Wednesday 16 November 2016 8:27 am

Brexit and Donald Trump prompt Oxford Dictionaries to crown "post-truth" the international word of the year

If you thought you could escape Brexit and the shock rise of Donald Trump when it came to the 2016 word of the year, we have some bad news for you. 

After a "highly charged" 12 months, Oxford Dictionaries has named "post-truth" as its 2016 international word of the year (though maybe it should be the words of the year).

Although its earliest known use seems to have been in a 1992 essay in The Nation magazine, Oxford Dictionaries' editors said use of the term increased by 2,000 per cent in 2016 compared to last year. This was in the context, it said, "of the EU referendum in the United Kingdom and the presidential election in the United States".

Read more: How well do you know the dictionary's new finance terms?

"Post-truth" is defined by the dictionary as an adjective "relating to or denoting circumstances in which objective facts are less influential in shaping public opinion than appeals to emotion and personal belief".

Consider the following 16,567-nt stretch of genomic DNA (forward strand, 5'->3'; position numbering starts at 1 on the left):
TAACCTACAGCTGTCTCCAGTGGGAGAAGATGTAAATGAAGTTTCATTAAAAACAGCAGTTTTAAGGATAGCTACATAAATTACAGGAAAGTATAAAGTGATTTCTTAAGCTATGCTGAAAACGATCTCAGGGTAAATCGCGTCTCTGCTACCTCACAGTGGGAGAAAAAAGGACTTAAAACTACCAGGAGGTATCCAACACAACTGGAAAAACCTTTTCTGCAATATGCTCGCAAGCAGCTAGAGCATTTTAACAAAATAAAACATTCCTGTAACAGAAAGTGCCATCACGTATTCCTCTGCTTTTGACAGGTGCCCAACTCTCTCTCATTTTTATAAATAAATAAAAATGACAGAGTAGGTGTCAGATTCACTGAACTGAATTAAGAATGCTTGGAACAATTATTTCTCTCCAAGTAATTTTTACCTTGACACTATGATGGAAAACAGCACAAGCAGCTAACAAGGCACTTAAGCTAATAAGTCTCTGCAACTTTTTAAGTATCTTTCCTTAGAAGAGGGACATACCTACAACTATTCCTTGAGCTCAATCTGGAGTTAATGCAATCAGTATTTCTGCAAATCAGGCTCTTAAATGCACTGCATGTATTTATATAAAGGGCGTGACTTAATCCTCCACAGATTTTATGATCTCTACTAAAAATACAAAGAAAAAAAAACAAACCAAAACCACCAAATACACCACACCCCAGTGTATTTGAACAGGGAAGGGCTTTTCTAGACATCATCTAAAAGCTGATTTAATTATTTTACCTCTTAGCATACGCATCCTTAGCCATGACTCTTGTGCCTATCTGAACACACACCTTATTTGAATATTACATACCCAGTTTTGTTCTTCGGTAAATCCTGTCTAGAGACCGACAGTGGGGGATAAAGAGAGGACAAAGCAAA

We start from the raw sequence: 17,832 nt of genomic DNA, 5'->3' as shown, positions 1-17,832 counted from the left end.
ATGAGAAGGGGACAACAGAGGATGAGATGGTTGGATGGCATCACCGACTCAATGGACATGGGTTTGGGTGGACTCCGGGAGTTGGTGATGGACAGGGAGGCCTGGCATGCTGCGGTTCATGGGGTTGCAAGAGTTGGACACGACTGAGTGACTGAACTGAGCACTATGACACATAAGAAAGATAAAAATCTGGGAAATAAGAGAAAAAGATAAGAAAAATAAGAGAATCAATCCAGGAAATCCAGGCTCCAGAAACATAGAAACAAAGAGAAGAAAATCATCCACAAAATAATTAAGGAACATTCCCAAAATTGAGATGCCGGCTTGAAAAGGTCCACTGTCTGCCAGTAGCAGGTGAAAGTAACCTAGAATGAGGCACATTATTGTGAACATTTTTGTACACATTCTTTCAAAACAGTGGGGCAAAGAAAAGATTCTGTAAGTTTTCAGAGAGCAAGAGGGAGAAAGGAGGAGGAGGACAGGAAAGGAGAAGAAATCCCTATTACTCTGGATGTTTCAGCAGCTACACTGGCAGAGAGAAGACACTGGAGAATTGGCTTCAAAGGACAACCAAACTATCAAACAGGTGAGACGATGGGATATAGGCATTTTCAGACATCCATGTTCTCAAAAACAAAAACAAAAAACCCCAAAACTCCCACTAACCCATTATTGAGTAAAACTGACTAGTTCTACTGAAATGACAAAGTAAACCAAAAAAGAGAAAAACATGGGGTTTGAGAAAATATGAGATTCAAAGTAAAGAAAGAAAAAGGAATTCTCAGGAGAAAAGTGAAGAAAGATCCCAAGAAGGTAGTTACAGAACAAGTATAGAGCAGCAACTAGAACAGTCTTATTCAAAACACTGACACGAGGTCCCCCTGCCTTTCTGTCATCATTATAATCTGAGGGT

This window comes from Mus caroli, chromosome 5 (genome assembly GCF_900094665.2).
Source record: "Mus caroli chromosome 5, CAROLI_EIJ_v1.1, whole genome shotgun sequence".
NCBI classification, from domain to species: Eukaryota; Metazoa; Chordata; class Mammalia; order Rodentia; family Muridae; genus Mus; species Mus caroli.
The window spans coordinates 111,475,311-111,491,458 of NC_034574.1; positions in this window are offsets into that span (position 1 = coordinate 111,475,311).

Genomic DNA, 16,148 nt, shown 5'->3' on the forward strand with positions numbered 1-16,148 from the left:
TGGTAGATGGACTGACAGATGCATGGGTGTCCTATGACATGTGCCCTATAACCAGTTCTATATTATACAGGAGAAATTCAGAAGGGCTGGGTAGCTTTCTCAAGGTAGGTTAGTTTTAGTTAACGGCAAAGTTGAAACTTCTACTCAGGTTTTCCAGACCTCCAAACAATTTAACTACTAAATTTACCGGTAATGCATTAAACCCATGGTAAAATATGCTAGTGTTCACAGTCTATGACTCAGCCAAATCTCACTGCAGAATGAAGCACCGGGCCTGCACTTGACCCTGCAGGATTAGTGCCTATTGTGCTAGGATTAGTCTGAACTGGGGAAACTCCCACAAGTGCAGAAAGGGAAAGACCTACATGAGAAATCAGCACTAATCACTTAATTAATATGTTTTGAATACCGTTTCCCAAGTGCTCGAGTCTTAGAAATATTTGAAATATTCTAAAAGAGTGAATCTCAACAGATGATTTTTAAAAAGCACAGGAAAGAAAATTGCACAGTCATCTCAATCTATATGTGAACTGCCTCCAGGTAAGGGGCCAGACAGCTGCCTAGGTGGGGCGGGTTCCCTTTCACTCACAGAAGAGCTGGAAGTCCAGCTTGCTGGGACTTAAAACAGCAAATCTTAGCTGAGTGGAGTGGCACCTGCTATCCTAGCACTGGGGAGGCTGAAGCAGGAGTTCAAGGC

It has also become associated with a particular noun, in the phrase "post-truth politics".

Oxford Dictionaries president Casper Grathwohl said: 

We first saw the frequency really spike this year in June with buzz over the Brexit vote and Donald Trump securing the Republican presidential nomination. Given that usage of the term hasn’t shown any signs of slowing down, I wouldn’t be surprised if post-truth becomes one of the defining words of our time.

It’s not surprising that our choice reflects a year dominated by highly-charged political and social discourse. Fuelled by the rise of social media as a news source and a growing distrust of facts offered up by the establishment, post-truth as a concept has been finding its linguistic footing for some time.

Although the publisher's UK and US dictionary teams sometimes choose different words, this year linguaphiles on both sides of the pond opted for the same word. 

Read more: Binge-watch, listicle and vape added to dictionary

Brexiteer was another contender for this year's wordy crown, as were "Alt-right", "hygge", the Danish word that encapsulates the feeling of cosiness, and coulrophobia, the fear of clowns

The word of the year is "a word or expression chosen to reflect the passing year in language". Last year's word was the "face with tears of joy" emoji (see below…).

The last 10 years in words

Year Word(s)
2016 Post-truth
2015 "Tears of joy" emoji
2014 Vape
2013 Selfie
2012 Omnishambles and Gif
2011 Squeezed middle
2010 Big society and Refudiate
2009 Simples and Unfriend
2008 Credit crunch and Hypermiling
2007 Carbon footprint and Locovore